Entman. R. M. (2004). Projections of Power: Framing News, Public Opinion, and U.S. Foreign Policy. Chicago: University of Chicago.
Galtung. J. & Ruge, M. (1965). The structure of foreign news: The presentation of the Congo, Cuba, and Cyprus crises in four foreign newspapers. Journal of International Peace Research, 1, 64- 90.
Ghareeb. E. (ed.) (1983) Split Vision: The Portrayal of Arabs in the American Media. Washington, DC: American-Arab Affairs Council.
Hamdy. N., & Gomaa, E. (2012). Framing the Egyptian uprising in Arabic language newspapers and social media, Journal of Communication 62 (2), pp.195-379.
Hashem. M. (1997). Coverage of Arabs in two leading US newsmagazines: Time and Newsweek’, in Y. Kamalipour (ed.) The US Media and the Middle East. Westport, CT: Praeger.
Hussain. S. A., (2018). Media narratives from the margins: A framing analysis of press coverage of conflict-induced violence in Indian State Assam. Media Watch 9(1), 37-51.
Horvit. B., Kriel, R., Anderson, K., & Rodriguez, J. (2007). International news coverage in U.S. newspapers in a post-Sept. 11 world. Paper presented at the annual meeting of the Association for Education in Journalism and Mass Communication, The Renaissance, Washington, DC.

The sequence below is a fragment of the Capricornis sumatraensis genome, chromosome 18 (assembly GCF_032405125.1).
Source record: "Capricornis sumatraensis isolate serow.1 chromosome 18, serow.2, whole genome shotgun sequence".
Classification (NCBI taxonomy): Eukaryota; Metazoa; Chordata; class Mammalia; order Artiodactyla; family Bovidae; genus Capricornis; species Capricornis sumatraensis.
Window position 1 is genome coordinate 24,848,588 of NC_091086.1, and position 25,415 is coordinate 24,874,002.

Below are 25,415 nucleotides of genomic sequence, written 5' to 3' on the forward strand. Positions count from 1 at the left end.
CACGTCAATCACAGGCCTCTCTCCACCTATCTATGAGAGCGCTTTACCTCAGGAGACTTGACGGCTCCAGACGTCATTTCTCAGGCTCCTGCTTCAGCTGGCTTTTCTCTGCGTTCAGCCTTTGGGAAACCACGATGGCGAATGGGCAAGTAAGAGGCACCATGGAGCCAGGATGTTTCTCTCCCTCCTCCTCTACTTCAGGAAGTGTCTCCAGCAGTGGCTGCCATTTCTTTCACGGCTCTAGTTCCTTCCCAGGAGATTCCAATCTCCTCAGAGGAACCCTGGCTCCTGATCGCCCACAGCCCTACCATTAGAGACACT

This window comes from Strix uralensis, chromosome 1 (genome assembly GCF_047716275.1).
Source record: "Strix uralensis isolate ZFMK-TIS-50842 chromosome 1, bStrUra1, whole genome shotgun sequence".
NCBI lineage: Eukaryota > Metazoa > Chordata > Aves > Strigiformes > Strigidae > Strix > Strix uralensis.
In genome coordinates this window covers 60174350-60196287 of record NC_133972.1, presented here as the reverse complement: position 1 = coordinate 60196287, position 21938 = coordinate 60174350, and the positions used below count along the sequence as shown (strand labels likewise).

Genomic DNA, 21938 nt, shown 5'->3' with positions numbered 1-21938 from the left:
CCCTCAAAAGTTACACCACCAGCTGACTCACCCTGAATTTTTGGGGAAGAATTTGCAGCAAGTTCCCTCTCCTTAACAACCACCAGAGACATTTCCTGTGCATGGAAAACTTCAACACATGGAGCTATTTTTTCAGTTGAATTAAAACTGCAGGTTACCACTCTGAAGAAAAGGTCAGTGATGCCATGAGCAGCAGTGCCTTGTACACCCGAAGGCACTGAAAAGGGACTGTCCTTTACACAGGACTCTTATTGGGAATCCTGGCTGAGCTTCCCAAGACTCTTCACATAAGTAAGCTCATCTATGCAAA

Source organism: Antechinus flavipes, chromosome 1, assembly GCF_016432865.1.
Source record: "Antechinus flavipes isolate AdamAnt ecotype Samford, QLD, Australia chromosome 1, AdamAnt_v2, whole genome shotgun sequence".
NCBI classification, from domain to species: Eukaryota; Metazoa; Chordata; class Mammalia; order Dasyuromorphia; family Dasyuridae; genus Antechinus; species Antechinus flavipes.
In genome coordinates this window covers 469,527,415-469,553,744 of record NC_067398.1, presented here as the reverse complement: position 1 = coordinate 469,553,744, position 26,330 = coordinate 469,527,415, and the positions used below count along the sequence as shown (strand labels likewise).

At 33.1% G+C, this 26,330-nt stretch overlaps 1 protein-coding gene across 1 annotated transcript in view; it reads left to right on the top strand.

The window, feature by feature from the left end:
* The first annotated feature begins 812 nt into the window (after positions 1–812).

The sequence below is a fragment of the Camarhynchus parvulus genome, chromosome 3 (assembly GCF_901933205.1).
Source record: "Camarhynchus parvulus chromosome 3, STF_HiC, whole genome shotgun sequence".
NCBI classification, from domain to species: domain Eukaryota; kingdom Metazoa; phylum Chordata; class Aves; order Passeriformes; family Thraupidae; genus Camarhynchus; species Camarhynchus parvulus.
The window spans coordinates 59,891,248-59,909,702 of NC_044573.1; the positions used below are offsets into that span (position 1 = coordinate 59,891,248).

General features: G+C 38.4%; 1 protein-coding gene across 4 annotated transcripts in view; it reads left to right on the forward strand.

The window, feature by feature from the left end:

Horvit. B., Gade, P., & Lance, E. (2010). Predicting international news coverage: How much influence do gatekeepers have? Paper presented at the annual meeting of the Association for Education in Journalism and Mass Communication, Denver, CO.
Human Rights Watch, (2010). Morocco/Western Sahara: More freedom to name their children state recognizing more Amazigh, or Berber names, but the choice still restricted. Report available at http://www.hrw.org/news/2010/12/14/moroccowestern-sahara-more-freedom-name-their-children
Kabi. K., & Nayak, A. (2019) Media, gender and peace initative in Northeast India: An analysis. Media Watch 10 (2), 223-343.
Ibrahim. D. (2009). The Middle East in American media: A 20th-century overview. International Communication Gazette, 71 (6). Pp 511-524.
Jarjour. R., & Chahine, J. (2007). The media image of the Middle East. Media Development, 54(2), 3-6.
Jasperson. A., & El-Kikhia. M (2003). CNN and Al Jazeera’s media coverage of America’s War in Afghanistan. In Norris, p., Kern, M.& Just, M.(Eds.) In framing terrorism: The news media, the government, and the public New York, NY: Routledge.
Kumaraswamy. P. R. (2003). Problems of studying minorities in the Middle East. Alternatives: Turkish Journal of International Relations, 2 (2), 244-264.
Lippmann. W. (1922). Public opinion. New York. Macmillan.
Mahmood. S. (2011). Sectarian conflict and family law in contemporary Egypt. Journal of the American Ethnological Society, 39 (1), 45-62.